The Demise of The Democratic Party

Discussion in 'Politics' started by Sam123, Mar 20, 2006.

  1. Sam123

    Sam123 Guest

    Yet another example of how human nature never changes…

    “Traditional English liberalism has rested on a fairly simple concept of liberty –namely, that of freedom from the constraints of the state. In Hobbes’s memorable phrase, 'The liberties of subjects depend on the silence of the law.' In general, however, English liberals have always been careful not to press this notion to anarchist extremes. They have regarded the state as a necessary institution, ensuring order and law at home, defense against foreign powers, and security of possessions –the three principles Locke summarized as ‘life, liberty and property.’ English liberals have also maintained that the law can be used to extend the liberties of subjects insofar as the law is made to curb and limit the activities of the executive government."

    “The traditional form of English political liberalism naturally went hand in hand with the classical economic doctrine of laissez-faire. Toward the end of the nineteenth century, however, certain radical movements and certain English liberal theorists, such as Matthew Arnold and T.H. Green, developed, partly under foreign, left-wing influences, a different –as they claimed, a broader-- concept of freedom, which was, to a large extent, to prove more popular in the twentieth century than traditional English liberalism with its economic gospel of laissez-faire. The central aim of this new school was utilitarian –namely, freeing men from misery and ignorance. Its exponents believed that the state must be the instrument by which this end was to be achieved. Hence, English liberal opinion entered the twentieth century in a highly paradoxical condition, urging, on the one hand, a freedom which was understood as freedom from the constraints of the state and, in the other, an enlargement of the state’s power and control in order to liberate the poor from the oppressive burdens of poverty. In the political sphere this contradiction in the liberal ideology ended in the disintegration of the British Liberal party.”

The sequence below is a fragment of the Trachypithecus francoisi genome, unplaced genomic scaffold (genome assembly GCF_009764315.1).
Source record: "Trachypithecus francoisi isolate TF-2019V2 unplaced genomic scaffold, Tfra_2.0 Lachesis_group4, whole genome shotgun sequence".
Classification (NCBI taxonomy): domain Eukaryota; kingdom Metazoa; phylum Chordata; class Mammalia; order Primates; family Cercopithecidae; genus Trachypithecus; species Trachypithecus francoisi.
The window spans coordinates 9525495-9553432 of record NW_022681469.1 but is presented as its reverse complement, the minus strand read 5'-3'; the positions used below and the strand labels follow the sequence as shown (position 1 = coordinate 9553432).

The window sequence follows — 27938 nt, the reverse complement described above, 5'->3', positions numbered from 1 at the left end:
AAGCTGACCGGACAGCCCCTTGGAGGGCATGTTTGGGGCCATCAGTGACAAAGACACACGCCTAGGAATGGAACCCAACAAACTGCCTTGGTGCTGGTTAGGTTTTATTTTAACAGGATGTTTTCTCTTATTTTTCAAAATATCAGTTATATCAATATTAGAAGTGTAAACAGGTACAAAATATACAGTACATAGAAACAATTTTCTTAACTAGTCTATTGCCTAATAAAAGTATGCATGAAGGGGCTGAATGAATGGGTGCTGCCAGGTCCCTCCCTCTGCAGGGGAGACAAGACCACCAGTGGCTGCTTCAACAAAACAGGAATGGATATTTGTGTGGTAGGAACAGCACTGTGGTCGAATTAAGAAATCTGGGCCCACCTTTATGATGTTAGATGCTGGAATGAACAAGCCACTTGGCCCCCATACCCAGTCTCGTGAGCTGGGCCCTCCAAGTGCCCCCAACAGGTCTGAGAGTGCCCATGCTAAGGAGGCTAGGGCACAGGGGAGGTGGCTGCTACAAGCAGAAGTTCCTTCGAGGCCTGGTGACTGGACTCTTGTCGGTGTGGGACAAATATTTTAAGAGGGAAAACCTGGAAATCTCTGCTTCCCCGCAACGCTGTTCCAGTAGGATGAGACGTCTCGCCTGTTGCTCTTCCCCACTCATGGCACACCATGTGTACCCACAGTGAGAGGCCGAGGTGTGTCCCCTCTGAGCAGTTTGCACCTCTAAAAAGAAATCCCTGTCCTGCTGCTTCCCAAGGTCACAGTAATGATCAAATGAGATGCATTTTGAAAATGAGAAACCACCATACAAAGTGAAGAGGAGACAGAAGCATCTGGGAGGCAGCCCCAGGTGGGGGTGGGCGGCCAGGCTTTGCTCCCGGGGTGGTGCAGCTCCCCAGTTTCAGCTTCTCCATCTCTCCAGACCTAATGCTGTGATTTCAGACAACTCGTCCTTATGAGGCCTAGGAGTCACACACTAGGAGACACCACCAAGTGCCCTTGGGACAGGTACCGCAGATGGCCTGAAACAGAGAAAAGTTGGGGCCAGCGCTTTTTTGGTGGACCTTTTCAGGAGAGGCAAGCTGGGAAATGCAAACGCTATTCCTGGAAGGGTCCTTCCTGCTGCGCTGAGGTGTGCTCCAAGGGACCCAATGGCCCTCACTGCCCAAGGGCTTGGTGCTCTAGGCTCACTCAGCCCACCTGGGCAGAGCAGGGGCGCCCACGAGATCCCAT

--pg 458, The Encyclopedia of Philosophy, Volumes 3 & 4, Paul Edwards, Editor in Chief; Macmillan Publishing Co., Inc. & The Free Press, New York; Collier Macmillan Publishers, London; 1967.
  2. Have you read In Defense of Elitism? You should.
  3. saxon


    Perhaps the error of socialism is to believe that the state is ABLE to be the instrument by which that end is achieved.
  4. This may or may not be true, however it is quite clear there is no nobility or higher purpose in pure capitalism, simply the deification of personal greed and promotion of the crudest of animality in the behavior of higher species.

    We live in an historical time when no child anywhere in the world need go hungry or uneducated from a logistical perspective of abundance and wealth worldwide due to the advancements of technology, yet it is precisely the view of the capitalists that maintains this inequity of wealth and distribution by nature of its very purpose and design.

  5. saxon

    saxon clearly have more faith in governments than I do...except for the US government, of course. :)
  6. You have no faith in the potential goodness of people then....

  7. It appears, the english were mad. No surprises there.
    But to suggest, one of 2 political parties reaching curtains, as the end of democracy , then..............
    You were already living in a totalitarian state.
    Then again, the thread starter had this to say about.........................................

    "The descending wedge is the opposite of the ascending wedge. The two boundary lines move downward and the upper line has the steepest angle of descent. This formation will normally resolve upward because the steepest angle is usually the least sustainable."

    :) :) :) Brilliant!!!I think theres something in that, for all of us.
  8. jem


    First zzz did you create this statement. It seems too looney even for you. Second, could you possible support it line by line.

    I find the last sentence totally unsupportable.
  9. Then could the logical arguement be to let the good people, under capitalism, become wealthy and spread their good will ?